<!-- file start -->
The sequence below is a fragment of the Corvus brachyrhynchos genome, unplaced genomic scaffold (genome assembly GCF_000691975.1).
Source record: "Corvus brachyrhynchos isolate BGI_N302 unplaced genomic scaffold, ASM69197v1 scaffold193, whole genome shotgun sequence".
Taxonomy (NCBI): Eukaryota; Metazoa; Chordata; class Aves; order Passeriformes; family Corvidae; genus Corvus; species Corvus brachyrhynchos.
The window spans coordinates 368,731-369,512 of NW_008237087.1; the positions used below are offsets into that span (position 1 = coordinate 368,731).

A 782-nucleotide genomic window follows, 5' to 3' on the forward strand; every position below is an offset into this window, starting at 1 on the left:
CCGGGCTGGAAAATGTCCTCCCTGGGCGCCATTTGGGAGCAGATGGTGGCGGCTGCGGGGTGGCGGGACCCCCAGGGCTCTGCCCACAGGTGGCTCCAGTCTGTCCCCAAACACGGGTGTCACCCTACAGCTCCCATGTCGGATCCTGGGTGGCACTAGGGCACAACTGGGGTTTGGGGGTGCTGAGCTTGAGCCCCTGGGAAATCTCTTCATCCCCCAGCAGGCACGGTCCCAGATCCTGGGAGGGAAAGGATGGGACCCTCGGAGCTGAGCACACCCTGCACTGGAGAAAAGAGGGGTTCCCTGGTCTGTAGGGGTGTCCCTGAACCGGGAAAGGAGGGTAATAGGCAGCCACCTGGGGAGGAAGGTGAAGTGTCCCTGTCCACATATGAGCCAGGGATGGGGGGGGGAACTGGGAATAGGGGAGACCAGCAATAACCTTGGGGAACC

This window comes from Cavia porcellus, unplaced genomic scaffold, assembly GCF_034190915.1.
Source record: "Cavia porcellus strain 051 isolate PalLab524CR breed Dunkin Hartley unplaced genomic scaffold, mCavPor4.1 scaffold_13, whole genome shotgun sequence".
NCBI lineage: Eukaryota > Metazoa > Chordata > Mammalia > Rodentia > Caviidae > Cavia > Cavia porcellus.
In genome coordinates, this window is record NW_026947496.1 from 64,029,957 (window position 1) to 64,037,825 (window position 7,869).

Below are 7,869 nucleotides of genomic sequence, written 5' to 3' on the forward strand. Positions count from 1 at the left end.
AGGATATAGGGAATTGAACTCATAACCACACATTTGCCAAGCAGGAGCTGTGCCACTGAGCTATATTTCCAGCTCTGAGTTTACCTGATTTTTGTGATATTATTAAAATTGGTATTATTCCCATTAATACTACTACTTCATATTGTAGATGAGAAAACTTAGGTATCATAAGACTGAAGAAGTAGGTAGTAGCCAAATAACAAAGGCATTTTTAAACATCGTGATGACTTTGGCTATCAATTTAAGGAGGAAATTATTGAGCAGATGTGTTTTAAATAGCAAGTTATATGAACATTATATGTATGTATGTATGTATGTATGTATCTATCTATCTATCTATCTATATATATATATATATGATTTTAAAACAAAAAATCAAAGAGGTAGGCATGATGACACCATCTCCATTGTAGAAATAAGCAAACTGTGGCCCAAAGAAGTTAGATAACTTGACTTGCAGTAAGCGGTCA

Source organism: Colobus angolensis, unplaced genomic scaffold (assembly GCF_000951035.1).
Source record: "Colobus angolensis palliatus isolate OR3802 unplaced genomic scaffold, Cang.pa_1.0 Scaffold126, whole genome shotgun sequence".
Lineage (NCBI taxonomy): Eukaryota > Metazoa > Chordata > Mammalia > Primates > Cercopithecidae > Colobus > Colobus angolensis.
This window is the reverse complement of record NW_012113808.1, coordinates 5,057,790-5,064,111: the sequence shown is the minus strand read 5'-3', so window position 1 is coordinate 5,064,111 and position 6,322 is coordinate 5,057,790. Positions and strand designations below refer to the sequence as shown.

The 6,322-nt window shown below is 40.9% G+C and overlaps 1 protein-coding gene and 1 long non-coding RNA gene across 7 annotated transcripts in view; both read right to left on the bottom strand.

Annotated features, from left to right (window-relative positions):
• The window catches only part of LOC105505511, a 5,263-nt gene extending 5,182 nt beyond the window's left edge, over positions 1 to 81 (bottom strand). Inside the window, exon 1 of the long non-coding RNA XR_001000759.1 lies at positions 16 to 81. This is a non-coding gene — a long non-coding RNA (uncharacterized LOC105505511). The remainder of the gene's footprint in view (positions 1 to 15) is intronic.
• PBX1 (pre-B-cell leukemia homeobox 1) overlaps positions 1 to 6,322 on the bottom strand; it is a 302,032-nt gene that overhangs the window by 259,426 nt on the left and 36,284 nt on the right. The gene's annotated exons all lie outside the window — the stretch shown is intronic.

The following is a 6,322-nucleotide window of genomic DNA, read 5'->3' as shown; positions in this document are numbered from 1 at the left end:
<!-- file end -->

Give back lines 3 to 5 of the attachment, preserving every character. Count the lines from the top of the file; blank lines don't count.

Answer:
Taxonomy (NCBI): Eukaryota; Metazoa; Chordata; class Aves; order Passeriformes; family Corvidae; genus Corvus; species Corvus brachyrhynchos.
The window spans coordinates 368,731-369,512 of NW_008237087.1; the positions used below are offsets into that span (position 1 = coordinate 368,731).

A 782-nucleotide genomic window follows, 5' to 3' on the forward strand; every position below is an offset into this window, starting at 1 on the left: